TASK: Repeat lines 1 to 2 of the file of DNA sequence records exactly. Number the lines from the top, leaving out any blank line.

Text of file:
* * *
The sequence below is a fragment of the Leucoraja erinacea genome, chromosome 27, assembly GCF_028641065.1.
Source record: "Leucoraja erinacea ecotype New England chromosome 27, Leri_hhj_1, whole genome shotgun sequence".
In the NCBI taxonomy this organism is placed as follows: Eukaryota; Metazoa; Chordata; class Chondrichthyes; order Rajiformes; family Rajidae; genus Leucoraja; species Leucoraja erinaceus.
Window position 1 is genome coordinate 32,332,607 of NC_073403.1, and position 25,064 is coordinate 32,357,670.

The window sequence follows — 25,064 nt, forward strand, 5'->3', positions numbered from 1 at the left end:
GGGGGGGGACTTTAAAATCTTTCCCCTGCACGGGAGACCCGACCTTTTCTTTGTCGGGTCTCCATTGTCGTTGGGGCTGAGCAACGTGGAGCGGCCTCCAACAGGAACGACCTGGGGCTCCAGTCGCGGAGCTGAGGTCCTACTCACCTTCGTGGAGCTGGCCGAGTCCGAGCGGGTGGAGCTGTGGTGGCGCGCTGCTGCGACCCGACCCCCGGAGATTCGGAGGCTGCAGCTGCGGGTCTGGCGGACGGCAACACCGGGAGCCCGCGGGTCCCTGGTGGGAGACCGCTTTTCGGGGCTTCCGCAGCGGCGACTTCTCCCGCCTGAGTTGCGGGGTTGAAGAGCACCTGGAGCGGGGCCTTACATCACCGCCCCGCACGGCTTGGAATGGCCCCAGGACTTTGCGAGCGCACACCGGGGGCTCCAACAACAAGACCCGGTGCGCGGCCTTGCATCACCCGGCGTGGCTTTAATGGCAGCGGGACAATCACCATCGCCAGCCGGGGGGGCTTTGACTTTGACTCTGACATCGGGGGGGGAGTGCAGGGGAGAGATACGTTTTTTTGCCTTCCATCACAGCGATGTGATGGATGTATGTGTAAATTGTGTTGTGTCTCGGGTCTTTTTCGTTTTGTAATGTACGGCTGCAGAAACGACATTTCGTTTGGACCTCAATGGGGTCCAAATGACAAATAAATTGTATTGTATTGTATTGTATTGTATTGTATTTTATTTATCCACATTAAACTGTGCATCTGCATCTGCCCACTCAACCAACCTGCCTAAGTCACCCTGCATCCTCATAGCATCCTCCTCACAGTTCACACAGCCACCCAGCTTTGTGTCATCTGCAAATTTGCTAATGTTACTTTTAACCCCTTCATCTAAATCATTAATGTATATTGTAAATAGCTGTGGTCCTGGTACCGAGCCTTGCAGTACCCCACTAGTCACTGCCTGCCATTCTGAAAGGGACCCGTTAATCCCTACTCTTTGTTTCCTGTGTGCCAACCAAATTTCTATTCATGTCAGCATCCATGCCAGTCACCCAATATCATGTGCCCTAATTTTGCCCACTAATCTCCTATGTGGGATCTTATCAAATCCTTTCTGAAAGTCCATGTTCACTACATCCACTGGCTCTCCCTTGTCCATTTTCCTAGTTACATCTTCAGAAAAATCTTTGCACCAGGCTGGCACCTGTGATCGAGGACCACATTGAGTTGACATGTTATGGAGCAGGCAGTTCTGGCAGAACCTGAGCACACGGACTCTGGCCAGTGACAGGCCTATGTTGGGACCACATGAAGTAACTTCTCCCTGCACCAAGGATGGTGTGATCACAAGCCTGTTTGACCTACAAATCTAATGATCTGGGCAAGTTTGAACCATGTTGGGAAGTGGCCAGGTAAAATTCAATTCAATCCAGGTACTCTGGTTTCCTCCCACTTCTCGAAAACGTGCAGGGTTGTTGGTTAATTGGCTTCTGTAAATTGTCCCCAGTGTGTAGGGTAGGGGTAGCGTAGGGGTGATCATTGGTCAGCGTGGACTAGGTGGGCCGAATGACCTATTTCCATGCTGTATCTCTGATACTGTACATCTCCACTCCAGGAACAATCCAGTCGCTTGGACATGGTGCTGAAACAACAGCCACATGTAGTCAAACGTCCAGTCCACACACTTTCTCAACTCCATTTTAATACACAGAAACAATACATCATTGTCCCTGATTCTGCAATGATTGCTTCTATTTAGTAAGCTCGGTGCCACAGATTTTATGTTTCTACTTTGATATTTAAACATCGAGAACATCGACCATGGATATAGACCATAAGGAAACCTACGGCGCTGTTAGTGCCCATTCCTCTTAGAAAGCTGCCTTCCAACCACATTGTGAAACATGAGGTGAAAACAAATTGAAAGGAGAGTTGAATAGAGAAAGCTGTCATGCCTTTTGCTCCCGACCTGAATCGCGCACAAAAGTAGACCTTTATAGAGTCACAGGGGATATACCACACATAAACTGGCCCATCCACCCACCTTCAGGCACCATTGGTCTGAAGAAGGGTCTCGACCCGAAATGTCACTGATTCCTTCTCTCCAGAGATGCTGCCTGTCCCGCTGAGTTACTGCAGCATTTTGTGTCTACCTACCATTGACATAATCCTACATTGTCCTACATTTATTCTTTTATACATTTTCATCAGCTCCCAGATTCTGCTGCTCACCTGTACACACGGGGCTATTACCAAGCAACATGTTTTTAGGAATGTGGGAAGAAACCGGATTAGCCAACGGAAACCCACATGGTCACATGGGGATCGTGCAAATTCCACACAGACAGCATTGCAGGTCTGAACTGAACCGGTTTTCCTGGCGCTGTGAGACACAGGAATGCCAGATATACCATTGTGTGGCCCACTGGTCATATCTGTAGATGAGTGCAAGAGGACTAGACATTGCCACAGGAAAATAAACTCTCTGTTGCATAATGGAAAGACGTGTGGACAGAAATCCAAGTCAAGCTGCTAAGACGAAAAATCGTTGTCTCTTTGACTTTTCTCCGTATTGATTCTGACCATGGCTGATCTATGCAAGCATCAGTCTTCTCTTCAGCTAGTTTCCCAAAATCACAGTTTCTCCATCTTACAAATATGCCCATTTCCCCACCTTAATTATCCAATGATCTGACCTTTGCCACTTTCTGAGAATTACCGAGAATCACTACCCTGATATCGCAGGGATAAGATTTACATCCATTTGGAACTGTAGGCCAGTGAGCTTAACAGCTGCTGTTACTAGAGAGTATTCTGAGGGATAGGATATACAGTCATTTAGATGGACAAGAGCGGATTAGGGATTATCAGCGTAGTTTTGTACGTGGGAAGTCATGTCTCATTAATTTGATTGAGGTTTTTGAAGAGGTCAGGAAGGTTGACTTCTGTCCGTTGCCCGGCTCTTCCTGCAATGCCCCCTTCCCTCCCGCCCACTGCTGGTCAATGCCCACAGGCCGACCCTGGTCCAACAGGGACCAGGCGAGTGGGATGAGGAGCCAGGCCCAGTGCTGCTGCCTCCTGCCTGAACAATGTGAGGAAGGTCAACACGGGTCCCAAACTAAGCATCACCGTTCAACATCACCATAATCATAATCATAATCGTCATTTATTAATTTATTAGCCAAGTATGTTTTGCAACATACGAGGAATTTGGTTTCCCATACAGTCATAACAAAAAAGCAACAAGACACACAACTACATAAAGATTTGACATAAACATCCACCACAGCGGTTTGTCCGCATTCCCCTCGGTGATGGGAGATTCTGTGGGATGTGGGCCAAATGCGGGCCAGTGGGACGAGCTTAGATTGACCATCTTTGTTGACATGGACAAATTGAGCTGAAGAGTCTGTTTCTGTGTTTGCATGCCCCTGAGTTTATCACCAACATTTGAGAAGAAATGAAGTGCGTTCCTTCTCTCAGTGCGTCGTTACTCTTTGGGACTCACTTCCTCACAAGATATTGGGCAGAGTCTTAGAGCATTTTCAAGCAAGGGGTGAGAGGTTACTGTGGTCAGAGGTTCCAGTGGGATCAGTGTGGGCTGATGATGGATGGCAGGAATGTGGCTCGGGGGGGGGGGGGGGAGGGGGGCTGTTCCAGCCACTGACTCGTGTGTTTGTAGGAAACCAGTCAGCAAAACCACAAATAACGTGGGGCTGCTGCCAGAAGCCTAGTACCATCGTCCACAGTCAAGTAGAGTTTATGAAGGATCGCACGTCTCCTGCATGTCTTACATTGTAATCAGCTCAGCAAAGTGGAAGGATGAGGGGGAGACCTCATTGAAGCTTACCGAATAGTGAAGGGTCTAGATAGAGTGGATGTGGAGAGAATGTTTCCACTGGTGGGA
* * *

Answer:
The sequence below is a fragment of the Leucoraja erinacea genome, chromosome 27, assembly GCF_028641065.1.
Source record: "Leucoraja erinacea ecotype New England chromosome 27, Leri_hhj_1, whole genome shotgun sequence".